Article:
At the moment I am uploading the data to S3 which should take another couple days. Once this is done I will attempt to train on this new dataset and see if the empty images cause major problems.

Labels: coding, python, machine_learning, mammography
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My original work with the DDSM and CBIS-DDSM dataset yielded good accuracy and recall on the test and validation data, but the model didn't perform so well when applied to the MIAS images, which came from a completely different dataset. Additional analysis of the images indicated that the negative images (from the DDSM) and the positive images (from the CBIS-DDSM) were different in some subtle but important ways:

  1. The negative images had a lower mean, lower maximum and higher minimum. 
  2. The negative images also had lower contrast.

We had become concerned about point 2 when we discovered that increasing the contrast of any image made it more likely to be predicted as positive and discovered point 1 while investigating this further. When applying our fully convolutional model trained on the combined data to complete scans, rather than the 299x299 images we had trained on, we noticed that more than 50% of the sections of a positive image were predicted as positive, even if the ROI was, in fact, only present in one section. This indicates that the model was using some feature of the images other than the ROI in its prediction.

When starting this project, we had initially planned to segment the CBIS-DDSM images and use images which did not contain an ROI as negative images, but we were not certain that there were not differences in the tissue of positive and negative scans which might make this approach not generalize to completely negative scans. When we realized that the scans had been pre-processed differently we attempted to adjust the negative images in such a way as to make them more similar to the positive images but were unable to do so without knowledge of how they had been processed.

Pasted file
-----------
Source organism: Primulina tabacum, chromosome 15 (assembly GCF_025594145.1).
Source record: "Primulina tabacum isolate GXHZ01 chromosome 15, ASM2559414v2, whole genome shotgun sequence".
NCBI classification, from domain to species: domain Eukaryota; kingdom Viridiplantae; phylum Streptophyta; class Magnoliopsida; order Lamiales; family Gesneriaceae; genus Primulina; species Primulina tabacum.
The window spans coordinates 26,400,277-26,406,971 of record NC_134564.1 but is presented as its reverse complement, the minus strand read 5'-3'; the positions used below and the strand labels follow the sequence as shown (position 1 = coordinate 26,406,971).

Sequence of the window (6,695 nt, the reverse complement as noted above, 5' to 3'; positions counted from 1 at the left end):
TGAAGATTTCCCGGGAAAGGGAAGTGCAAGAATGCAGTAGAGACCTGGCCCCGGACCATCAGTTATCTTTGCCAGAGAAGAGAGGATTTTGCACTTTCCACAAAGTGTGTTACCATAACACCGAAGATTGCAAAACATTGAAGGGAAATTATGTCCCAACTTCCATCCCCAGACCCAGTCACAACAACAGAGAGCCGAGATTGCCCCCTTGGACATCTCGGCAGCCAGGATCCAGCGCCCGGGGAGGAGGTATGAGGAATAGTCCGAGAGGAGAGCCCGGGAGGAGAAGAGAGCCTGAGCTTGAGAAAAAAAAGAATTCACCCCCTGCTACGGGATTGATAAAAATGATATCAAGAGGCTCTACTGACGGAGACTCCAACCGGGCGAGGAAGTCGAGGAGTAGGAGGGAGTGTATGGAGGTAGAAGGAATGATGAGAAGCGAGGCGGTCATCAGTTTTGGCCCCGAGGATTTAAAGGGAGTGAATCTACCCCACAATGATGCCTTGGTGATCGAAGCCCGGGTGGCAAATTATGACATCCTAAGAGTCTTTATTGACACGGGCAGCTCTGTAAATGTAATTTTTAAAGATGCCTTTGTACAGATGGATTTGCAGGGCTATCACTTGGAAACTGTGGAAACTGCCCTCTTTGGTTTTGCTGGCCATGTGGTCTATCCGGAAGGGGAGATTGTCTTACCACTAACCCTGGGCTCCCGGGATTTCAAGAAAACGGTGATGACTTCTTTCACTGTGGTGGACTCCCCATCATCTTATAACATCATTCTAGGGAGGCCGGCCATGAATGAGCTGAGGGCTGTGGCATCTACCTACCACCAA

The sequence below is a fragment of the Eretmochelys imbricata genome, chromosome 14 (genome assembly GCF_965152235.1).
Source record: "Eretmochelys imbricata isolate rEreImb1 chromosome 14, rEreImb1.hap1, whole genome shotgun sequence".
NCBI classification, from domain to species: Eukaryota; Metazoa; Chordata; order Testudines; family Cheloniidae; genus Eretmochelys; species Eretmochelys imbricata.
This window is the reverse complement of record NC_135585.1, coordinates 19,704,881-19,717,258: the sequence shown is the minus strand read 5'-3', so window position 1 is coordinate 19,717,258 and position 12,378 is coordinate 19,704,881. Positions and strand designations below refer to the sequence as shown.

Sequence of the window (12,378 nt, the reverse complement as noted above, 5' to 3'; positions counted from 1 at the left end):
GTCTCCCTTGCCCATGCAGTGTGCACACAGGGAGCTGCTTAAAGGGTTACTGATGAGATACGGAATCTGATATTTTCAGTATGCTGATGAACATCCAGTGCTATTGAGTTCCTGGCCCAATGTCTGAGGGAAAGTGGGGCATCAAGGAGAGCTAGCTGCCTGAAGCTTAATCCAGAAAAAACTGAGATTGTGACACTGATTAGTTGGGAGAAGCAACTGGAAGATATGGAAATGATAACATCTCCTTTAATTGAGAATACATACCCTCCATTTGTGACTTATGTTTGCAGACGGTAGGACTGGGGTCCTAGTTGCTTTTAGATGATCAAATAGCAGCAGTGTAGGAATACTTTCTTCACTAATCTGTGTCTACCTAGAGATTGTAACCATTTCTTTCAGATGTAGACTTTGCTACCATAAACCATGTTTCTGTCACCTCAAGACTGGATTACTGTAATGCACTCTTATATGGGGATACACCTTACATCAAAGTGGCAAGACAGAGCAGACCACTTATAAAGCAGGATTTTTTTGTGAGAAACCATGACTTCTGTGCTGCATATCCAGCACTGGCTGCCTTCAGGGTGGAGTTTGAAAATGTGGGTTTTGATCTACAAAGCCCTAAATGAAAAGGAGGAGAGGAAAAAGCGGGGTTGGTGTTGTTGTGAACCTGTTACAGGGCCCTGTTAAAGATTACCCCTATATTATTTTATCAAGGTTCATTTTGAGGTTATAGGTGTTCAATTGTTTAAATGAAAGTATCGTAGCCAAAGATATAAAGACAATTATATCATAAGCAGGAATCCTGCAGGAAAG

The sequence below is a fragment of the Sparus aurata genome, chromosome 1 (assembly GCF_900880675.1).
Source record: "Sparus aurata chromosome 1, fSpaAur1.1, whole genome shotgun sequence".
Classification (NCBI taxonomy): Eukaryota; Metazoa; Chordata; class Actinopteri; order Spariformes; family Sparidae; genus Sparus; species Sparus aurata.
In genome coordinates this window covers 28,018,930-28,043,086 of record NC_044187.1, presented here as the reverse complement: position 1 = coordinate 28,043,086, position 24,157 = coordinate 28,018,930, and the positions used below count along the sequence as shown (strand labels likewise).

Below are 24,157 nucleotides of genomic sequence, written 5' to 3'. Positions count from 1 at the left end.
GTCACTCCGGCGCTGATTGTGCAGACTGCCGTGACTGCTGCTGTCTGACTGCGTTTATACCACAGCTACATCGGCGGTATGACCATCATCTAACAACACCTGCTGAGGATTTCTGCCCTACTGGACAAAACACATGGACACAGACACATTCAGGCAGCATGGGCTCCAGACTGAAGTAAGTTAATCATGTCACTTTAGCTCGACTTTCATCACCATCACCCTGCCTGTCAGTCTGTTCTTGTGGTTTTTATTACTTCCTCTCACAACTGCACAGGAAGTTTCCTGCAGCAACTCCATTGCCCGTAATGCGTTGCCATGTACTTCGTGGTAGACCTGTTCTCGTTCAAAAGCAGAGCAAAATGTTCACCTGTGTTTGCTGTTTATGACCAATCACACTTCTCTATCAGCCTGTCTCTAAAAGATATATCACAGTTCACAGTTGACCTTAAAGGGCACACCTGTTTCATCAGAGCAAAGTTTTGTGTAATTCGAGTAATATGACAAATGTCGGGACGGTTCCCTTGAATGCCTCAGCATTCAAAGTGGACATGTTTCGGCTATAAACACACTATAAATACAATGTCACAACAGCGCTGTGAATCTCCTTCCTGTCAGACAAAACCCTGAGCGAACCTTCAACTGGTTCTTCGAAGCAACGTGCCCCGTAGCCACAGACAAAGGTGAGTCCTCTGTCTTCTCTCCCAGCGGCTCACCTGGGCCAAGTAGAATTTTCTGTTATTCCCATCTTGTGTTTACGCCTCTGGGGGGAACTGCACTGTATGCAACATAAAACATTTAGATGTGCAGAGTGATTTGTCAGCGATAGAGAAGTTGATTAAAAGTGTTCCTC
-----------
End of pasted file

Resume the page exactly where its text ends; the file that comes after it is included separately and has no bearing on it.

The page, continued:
Our solution to both of these issues was to train the model to do the segmentation of the scans rather than simple classification, using the masks as the labels. This approach had several advantages:

  1. Using the mask as the label tells the model where it needs to look, so we can ensure that it actually uses the ROIs rather than other features of the images, such as the contrast or maximum pixel value.
  2. This allows us the exclude the DDSM images and only use images from one dataset, as the ROI of most scans only encompasses a small portion of the image.

We recreated the model to do semantic segmentation by removing the last "fully connected" layer (which were implemented as a 1x1 convolution) and the logits layer and upsampling the results with transpose convolutions. In order for the upsampling to work properly we needed to have the size of the images be a multiple of 2 so that the dimension reduction could be properly undone, so we used images of size 320x320.

We were able to get fairly good results training on this data with a pixel level accuracy of about 90% and a pixel recall of 70%. The image level accuracy and recall were 70% and 87%, respectively. While these results were respectable, we noticed certain patterns of incorrect predictions. Images which were mostly dark, with patches that were much brighter, tended to have the bright patches predicted positive regardless of the actual label. This pattern was mostly observed when the bright patch ran off the edge of the image. 

We know that the context of an ROI is important in detecting and diagnosing it, and we suspected that in the absence of context the model was predicting any patch substantially brighter than it's surroundings to be positive. While for cancer detection, it is better to make a false positive than a false negative we thought that this pattern might become problematic when applying the model to images larger than those it was trained on. To address this issue we decided to create a dataset of larger images and continue training our model on those.